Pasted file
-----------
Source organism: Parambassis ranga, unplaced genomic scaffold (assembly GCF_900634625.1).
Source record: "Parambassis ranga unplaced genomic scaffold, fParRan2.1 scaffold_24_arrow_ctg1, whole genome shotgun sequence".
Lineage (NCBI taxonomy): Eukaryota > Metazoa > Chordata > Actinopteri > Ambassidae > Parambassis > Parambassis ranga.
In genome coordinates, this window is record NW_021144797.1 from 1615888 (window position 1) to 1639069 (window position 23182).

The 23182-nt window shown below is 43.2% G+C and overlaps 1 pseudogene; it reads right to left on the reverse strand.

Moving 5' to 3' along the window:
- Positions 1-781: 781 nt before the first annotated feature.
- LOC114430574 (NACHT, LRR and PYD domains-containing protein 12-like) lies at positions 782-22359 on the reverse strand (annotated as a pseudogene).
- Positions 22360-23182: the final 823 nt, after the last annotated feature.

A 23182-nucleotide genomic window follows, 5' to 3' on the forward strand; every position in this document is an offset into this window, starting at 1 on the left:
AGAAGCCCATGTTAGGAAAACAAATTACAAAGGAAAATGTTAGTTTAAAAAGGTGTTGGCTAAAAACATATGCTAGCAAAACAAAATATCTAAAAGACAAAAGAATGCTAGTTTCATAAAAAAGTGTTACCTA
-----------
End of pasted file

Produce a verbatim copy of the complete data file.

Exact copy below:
Source organism: Parambassis ranga, unplaced genomic scaffold (assembly GCF_900634625.1).
Source record: "Parambassis ranga unplaced genomic scaffold, fParRan2.1 scaffold_24_arrow_ctg1, whole genome shotgun sequence".
Lineage (NCBI taxonomy): Eukaryota > Metazoa > Chordata > Actinopteri > Ambassidae > Parambassis > Parambassis ranga.
In genome coordinates, this window is record NW_021144797.1 from 1615888 (window position 1) to 1639069 (window position 23182).

The 23182-nt window shown below is 43.2% G+C and overlaps 1 pseudogene; it reads right to left on the reverse strand.

Moving 5' to 3' along the window:
- Positions 1-781: 781 nt before the first annotated feature.
- LOC114430574 (NACHT, LRR and PYD domains-containing protein 12-like) lies at positions 782-22359 on the reverse strand (annotated as a pseudogene).
- Positions 22360-23182: the final 823 nt, after the last annotated feature.

A 23182-nucleotide genomic window follows, 5' to 3' on the forward strand; every position in this document is an offset into this window, starting at 1 on the left:
AGAAGCCCATGTTAGGAAAACAAATTACAAAGGAAAATGTTAGTTTAAAAAGGTGTTGGCTAAAAACATATGCTAGCAAAACAAAATATCTAAAAGACAAAAGAATGCTAGTTTCATAAAAAAGTGTTACCTA